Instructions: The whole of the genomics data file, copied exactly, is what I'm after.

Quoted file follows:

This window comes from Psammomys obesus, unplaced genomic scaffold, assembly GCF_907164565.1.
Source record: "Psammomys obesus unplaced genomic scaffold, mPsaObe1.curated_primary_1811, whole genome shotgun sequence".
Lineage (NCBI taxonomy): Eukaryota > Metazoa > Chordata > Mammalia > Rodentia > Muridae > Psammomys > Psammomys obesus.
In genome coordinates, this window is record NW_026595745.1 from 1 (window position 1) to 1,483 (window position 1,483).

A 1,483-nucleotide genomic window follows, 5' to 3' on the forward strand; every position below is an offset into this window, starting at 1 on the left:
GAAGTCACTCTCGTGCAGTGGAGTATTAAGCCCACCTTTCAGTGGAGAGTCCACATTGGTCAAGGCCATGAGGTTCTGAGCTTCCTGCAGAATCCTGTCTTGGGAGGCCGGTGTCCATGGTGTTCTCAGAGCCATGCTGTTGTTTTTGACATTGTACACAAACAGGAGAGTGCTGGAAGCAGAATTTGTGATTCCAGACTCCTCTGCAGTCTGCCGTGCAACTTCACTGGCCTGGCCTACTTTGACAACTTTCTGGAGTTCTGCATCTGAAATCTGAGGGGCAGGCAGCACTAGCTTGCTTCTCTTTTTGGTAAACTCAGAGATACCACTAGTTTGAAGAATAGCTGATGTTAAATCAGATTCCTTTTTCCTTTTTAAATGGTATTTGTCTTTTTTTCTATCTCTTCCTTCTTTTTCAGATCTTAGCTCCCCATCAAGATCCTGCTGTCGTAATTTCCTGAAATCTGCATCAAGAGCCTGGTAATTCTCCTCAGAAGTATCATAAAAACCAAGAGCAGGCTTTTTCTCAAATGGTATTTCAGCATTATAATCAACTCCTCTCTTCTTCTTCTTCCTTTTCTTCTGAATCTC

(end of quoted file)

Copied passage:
This window comes from Psammomys obesus, unplaced genomic scaffold, assembly GCF_907164565.1.
Source record: "Psammomys obesus unplaced genomic scaffold, mPsaObe1.curated_primary_1811, whole genome shotgun sequence".
Lineage (NCBI taxonomy): Eukaryota > Metazoa > Chordata > Mammalia > Rodentia > Muridae > Psammomys > Psammomys obesus.
In genome coordinates, this window is record NW_026595745.1 from 1 (window position 1) to 1,483 (window position 1,483).

A 1,483-nucleotide genomic window follows, 5' to 3' on the forward strand; every position below is an offset into this window, starting at 1 on the left:
GAAGTCACTCTCGTGCAGTGGAGTATTAAGCCCACCTTTCAGTGGAGAGTCCACATTGGTCAAGGCCATGAGGTTCTGAGCTTCCTGCAGAATCCTGTCTTGGGAGGCCGGTGTCCATGGTGTTCTCAGAGCCATGCTGTTGTTTTTGACATTGTACACAAACAGGAGAGTGCTGGAAGCAGAATTTGTGATTCCAGACTCCTCTGCAGTCTGCCGTGCAACTTCACTGGCCTGGCCTACTTTGACAACTTTCTGGAGTTCTGCATCTGAAATCTGAGGGGCAGGCAGCACTAGCTTGCTTCTCTTTTTGGTAAACTCAGAGATACCACTAGTTTGAAGAATAGCTGATGTTAAATCAGATTCCTTTTTCCTTTTTAAATGGTATTTGTCTTTTTTTCTATCTCTTCCTTCTTTTTCAGATCTTAGCTCCCCATCAAGATCCTGCTGTCGTAATTTCCTGAAATCTGCATCAAGAGCCTGGTAATTCTCCTCAGAAGTATCATAAAAACCAAGAGCAGGCTTTTTCTCAAATGGTATTTCAGCATTATAATCAACTCCTCTCTTCTTCTTCTTCCTTTTCTTCTGAATCTC